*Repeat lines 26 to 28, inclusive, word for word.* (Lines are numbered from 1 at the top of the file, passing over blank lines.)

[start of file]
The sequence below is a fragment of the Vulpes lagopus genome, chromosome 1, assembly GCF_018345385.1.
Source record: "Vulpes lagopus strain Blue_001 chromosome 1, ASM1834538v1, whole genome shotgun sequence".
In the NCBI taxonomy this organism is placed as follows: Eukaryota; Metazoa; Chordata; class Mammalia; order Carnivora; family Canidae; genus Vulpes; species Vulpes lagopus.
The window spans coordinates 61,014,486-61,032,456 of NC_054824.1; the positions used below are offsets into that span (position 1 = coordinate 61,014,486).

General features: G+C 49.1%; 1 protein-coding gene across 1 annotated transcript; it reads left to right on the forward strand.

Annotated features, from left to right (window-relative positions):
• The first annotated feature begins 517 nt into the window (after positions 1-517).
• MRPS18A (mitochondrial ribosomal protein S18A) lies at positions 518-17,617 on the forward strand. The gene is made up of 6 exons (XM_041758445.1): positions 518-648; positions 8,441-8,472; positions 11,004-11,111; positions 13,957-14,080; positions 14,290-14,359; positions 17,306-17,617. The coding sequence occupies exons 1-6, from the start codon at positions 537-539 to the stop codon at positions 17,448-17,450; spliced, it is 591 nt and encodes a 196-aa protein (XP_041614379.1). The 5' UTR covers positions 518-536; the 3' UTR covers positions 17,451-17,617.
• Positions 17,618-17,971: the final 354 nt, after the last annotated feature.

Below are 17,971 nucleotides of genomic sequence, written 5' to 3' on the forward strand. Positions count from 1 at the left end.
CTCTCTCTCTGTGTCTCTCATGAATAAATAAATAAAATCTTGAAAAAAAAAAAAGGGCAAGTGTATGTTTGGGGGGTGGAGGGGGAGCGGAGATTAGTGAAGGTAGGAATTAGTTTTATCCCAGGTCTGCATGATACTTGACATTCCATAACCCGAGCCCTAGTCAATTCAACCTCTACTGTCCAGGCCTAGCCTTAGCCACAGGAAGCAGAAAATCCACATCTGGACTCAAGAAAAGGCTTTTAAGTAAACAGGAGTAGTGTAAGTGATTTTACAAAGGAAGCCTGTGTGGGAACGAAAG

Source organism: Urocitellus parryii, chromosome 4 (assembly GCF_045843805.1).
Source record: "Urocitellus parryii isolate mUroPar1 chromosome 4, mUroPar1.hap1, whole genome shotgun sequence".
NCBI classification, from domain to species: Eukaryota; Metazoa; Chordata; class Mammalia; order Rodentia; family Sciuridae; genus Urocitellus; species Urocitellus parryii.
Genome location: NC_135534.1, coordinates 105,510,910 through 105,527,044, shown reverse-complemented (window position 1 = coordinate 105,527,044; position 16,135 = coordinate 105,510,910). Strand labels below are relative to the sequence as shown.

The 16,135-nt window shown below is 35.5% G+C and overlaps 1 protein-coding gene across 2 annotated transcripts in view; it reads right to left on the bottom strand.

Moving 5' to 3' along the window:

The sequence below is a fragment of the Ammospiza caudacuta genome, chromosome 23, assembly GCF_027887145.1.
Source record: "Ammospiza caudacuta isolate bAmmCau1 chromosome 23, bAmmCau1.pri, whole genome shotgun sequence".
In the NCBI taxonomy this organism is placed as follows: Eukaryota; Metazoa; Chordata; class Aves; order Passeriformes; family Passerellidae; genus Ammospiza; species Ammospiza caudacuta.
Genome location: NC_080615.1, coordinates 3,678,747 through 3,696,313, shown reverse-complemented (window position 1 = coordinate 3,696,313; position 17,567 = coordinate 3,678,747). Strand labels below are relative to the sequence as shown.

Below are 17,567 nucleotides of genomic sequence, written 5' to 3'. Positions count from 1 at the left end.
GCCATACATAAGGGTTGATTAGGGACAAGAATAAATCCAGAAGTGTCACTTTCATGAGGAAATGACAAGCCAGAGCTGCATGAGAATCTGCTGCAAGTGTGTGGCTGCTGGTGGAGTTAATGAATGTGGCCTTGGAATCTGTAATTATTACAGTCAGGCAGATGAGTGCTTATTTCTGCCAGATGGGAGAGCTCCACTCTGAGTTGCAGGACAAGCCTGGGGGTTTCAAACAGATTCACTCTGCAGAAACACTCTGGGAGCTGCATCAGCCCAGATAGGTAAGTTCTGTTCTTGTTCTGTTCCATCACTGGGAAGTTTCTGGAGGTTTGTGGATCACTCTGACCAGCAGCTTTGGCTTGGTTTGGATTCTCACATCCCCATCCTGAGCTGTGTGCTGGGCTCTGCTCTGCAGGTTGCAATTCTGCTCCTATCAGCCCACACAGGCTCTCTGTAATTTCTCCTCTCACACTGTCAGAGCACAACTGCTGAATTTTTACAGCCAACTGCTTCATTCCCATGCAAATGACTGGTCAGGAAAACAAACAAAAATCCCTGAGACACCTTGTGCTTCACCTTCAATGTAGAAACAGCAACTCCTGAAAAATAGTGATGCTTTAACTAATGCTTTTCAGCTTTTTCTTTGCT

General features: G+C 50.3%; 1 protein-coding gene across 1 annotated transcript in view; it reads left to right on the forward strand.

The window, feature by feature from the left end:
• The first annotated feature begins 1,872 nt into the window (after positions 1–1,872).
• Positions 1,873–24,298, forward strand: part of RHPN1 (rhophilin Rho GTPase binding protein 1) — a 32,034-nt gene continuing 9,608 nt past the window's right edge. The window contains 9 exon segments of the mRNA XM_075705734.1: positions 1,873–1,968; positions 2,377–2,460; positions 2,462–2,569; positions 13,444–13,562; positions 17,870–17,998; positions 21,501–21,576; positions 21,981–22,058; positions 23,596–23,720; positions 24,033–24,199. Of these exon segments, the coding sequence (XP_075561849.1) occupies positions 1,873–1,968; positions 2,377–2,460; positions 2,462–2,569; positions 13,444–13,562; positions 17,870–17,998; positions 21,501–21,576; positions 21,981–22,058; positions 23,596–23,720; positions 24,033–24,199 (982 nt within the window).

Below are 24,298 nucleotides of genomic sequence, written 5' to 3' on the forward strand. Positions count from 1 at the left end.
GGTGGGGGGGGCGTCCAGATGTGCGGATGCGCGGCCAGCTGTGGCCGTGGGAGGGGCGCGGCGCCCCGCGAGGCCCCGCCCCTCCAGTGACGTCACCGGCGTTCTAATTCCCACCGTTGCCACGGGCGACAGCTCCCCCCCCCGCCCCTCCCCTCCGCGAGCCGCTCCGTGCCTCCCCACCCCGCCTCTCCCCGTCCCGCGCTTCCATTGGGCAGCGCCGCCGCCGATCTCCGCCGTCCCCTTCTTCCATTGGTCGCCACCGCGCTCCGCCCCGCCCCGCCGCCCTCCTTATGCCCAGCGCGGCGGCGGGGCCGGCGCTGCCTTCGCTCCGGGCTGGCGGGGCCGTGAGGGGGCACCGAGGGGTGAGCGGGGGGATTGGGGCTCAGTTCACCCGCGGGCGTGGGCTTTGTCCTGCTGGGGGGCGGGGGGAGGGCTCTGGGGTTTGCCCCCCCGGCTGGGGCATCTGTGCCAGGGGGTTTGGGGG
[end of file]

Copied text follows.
• The first annotated feature begins 1,872 nt into the window (after positions 1–1,872).
• Positions 1,873–24,298, forward strand: part of RHPN1 (rhophilin Rho GTPase binding protein 1) — a 32,034-nt gene continuing 9,608 nt past the window's right edge. The window contains 9 exon segments of the mRNA XM_075705734.1: positions 1,873–1,968; positions 2,377–2,460; positions 2,462–2,569; positions 13,444–13,562; positions 17,870–17,998; positions 21,501–21,576; positions 21,981–22,058; positions 23,596–23,720; positions 24,033–24,199. Of these exon segments, the coding sequence (XP_075561849.1) occupies positions 1,873–1,968; positions 2,377–2,460; positions 2,462–2,569; positions 13,444–13,562; positions 17,870–17,998; positions 21,501–21,576; positions 21,981–22,058; positions 23,596–23,720; positions 24,033–24,199 (982 nt within the window).

Below are 24,298 nucleotides of genomic sequence, written 5' to 3' on the forward strand. Positions count from 1 at the left end.